Pete Buttigieg

Although he's young and does poorly with non-white demographics, he remains a contender. Despite a slight drop earlier this year, he's shot back into the top 5, and is a thorn for Biden. There's a decent chance Buttigieg can win the nomination.

Update: Buttigieg is coming under fire for lack of transparency and appearing to be overly pro-corporation

Julián Castro

He's still not doing enough to stand out. Insufficient media coverage and poor fundraising will sink him, and I'm surprised Castro is still in the race. Seems like a fair choice for potential Vice President though.

John Delaney

He's been running since June 2017 and still hasn't gotten anyone to care about his campaign. As the first person to announce their candidacy, Delaney was technically first place in the polls at one point. But he's never been able to break above 1%, as far as I know, and remains embarrassingly unpopular. As I said 8 months ago, he's wasting time by staying in the race.

Tulsi Gabbard

The DNC hates her, so they won't let her be the candidate. Gabbard's recent public spat with Hillary Clinton hasn't helped her chances of winning.

Amy Klobuchar

I stand by what I wrote in April saying she won't win. Anyone who wants a moderate will vote for Biden or Buttigieg, since both are vastly more popular.

Deval Patrick

Announcing his run in late November 2019, I seriously doubt he'll have an impact when elections begin in a couple of months. Only a billionaire can do that.

Bernie Sanders

My opinion hasn't changed since April. "He still has momentum from 2016 but I think his chances of winning are slightly worse than before. He’s also doing the same thing the DNC hated in 2016, running as a Democrat only for the presidential election and remaining an independent otherwise. They’re going to try and shut him out like last time, especially now he’s competing with Joe Biden."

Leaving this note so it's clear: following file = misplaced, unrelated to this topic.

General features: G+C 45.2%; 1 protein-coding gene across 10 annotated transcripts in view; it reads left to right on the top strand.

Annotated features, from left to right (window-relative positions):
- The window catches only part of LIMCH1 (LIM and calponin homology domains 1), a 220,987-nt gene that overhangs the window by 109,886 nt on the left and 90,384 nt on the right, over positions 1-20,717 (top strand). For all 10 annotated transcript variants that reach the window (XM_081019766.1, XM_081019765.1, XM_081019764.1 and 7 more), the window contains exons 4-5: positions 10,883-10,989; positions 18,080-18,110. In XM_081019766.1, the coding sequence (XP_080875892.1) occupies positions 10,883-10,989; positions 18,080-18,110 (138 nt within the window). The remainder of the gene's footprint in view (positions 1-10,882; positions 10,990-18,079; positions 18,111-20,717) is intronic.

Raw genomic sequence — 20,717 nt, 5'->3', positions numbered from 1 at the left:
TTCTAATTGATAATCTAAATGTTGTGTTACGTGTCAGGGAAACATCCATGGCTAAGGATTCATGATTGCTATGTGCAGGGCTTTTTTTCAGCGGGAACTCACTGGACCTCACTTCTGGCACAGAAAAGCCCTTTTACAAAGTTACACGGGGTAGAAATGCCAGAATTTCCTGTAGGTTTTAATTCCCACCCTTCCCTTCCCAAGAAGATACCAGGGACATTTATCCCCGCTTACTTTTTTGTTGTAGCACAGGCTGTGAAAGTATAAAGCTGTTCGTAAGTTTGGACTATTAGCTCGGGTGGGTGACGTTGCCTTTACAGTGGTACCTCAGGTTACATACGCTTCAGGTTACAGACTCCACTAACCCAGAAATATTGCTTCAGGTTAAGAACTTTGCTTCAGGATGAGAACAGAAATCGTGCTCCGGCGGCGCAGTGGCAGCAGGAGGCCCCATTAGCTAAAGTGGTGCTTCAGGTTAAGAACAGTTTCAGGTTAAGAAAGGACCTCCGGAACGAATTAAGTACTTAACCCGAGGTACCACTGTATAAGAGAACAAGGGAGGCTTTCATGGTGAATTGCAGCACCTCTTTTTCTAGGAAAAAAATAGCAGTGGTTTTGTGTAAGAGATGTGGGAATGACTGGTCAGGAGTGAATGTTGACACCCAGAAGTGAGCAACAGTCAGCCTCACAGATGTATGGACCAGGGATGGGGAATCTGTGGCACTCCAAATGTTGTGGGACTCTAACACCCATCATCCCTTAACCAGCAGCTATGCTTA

Tom Steyer

Might've had a slim chance, except Bloomberg jumped into the race, unseating Steyer as resident Aging Billionaire White Guy. Steyer doesn't have as many billions, or a national profile, so it's unlikely he'd beat out Bloomberg.

Elizabeth Warren

I underestimated her appeal and didn't expect to see Warren in the top 3. However, I still don't think she can beat Trump. She's an academic making unrealistic propositions to radically change the American economy, and there's no reason to try that when the economy appears stable. We can use improvements, for sure, but Warren likes to go one step too far. This is part of her appeal in the primary, but in a general election that won't fly.

Marianne Williamson

Williamson is entertaining so it's a shame she can't get enough traction to break into the debates. I originally put that she had a 0% chance of winning, and that's still true.

Andrew Yang

Who wouldn't want $1000/month? But seriously, he's a fair candidate and it's great that a non-politician has stayed in the top 10 for so long. He's bringing attention to a lot of issues which should be discussed more by his fellow candidates. Yang definitely isn't the establishment choice though, evidenced by MSNBC constantly excluding him from their material. I'm not convinced Yang can win the nomination when so many people are set on Biden/Buttigieg or Warren/Sanders. However, the winner might offer Yang a position as vice president or cabinet member.